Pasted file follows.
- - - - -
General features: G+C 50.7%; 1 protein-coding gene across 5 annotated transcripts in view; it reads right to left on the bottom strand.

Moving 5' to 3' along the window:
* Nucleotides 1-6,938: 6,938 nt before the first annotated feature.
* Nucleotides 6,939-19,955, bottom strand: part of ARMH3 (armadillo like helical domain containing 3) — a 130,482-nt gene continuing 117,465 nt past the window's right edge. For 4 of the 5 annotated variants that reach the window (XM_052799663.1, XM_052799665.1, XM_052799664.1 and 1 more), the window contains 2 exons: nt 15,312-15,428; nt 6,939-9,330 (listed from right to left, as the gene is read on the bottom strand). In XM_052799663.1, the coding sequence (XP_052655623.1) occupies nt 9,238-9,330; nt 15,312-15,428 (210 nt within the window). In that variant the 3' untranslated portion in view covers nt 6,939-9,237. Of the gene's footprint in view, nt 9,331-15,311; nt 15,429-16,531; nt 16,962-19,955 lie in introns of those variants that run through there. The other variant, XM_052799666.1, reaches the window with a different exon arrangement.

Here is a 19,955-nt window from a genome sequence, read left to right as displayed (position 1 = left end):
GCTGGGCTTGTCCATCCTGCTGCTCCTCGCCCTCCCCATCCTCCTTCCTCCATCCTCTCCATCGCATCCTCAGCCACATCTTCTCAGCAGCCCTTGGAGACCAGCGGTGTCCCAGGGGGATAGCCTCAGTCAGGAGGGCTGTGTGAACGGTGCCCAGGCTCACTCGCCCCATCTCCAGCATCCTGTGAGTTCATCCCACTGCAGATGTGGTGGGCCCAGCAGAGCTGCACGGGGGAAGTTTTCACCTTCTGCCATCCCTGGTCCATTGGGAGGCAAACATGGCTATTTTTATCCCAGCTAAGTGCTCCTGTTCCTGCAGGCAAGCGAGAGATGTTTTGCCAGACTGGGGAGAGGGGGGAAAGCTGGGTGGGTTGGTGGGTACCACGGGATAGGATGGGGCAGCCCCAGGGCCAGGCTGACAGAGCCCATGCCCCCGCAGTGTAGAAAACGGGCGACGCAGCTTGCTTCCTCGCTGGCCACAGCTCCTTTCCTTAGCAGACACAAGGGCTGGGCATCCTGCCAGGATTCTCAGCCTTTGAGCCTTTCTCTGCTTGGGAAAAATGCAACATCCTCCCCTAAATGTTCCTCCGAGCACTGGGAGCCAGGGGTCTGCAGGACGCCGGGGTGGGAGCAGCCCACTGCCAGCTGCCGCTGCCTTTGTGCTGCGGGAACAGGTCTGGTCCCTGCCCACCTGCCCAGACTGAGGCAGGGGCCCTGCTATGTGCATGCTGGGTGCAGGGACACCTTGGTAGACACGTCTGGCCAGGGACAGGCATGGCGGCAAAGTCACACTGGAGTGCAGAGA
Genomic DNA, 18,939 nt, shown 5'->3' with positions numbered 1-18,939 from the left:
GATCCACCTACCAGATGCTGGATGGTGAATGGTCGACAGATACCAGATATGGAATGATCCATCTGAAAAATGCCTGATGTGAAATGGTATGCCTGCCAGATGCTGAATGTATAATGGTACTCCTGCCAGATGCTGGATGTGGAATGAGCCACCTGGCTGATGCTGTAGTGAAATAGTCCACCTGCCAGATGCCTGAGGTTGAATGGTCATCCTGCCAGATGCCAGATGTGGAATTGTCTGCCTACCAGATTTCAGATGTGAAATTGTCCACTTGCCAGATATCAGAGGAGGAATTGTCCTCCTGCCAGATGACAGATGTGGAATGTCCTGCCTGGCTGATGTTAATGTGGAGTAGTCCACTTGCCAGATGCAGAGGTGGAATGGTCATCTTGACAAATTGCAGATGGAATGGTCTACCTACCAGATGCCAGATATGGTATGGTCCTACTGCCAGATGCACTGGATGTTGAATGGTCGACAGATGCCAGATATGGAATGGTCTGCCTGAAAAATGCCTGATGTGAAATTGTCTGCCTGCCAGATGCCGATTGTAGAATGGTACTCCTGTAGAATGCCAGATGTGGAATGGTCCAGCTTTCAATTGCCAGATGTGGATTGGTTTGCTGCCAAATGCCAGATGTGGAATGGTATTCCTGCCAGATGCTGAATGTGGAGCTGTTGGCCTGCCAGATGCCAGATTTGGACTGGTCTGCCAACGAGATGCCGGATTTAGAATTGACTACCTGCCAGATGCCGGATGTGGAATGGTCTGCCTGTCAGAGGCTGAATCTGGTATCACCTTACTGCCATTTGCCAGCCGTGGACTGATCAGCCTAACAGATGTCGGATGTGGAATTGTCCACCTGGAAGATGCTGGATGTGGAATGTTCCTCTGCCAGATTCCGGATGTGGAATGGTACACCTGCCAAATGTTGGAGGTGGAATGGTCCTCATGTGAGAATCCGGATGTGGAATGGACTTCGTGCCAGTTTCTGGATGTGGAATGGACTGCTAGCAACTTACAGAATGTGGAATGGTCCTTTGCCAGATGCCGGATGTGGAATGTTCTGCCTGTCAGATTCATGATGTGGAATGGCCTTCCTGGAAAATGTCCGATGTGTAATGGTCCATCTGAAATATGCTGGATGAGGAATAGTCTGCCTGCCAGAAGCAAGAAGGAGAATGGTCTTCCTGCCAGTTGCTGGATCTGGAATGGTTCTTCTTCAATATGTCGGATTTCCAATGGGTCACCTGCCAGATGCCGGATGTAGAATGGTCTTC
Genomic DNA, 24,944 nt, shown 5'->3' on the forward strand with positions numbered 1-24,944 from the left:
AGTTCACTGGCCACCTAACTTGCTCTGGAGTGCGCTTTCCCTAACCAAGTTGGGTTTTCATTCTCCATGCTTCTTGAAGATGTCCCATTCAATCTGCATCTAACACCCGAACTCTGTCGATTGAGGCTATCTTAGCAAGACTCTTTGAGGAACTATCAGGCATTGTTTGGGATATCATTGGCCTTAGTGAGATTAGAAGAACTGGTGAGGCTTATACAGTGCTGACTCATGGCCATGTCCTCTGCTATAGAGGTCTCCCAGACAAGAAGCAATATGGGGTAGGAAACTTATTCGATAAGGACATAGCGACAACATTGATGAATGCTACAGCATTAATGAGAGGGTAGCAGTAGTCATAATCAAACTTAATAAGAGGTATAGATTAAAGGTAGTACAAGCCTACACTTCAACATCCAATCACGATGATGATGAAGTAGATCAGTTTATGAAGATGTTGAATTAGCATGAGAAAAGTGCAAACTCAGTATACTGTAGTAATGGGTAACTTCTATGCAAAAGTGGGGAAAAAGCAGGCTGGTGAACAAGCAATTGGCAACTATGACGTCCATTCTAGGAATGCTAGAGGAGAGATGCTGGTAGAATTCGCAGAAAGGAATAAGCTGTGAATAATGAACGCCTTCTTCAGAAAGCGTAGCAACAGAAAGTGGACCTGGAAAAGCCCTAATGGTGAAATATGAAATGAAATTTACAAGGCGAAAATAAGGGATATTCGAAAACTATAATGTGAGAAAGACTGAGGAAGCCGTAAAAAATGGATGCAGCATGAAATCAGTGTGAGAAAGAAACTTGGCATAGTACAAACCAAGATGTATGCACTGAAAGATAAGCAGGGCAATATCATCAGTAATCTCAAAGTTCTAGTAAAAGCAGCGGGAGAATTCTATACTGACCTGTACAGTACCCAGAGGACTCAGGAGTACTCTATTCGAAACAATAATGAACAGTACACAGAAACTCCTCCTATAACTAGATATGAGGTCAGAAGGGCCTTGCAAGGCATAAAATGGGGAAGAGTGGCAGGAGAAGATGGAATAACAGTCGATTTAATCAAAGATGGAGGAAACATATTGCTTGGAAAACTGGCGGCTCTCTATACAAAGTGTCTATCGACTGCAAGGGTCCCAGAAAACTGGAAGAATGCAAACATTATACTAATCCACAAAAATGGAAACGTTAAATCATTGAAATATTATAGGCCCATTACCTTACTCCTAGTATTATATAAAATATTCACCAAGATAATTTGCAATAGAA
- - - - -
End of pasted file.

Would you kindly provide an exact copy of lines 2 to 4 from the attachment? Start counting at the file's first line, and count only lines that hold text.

Moving 5' to 3' along the window:
* Nucleotides 1-6,938: 6,938 nt before the first annotated feature.
* Nucleotides 6,939-19,955, bottom strand: part of ARMH3 (armadillo like helical domain containing 3) — a 130,482-nt gene continuing 117,465 nt past the window's right edge. For 4 of the 5 annotated variants that reach the window (XM_052799663.1, XM_052799665.1, XM_052799664.1 and 1 more), the window contains 2 exons: nt 15,312-15,428; nt 6,939-9,330 (listed from right to left, as the gene is read on the bottom strand). In XM_052799663.1, the coding sequence (XP_052655623.1) occupies nt 9,238-9,330; nt 15,312-15,428 (210 nt within the window). In that variant the 3' untranslated portion in view covers nt 6,939-9,237. Of the gene's footprint in view, nt 9,331-15,311; nt 15,429-16,531; nt 16,962-19,955 lie in introns of those variants that run through there. The other variant, XM_052799666.1, reaches the window with a different exon arrangement.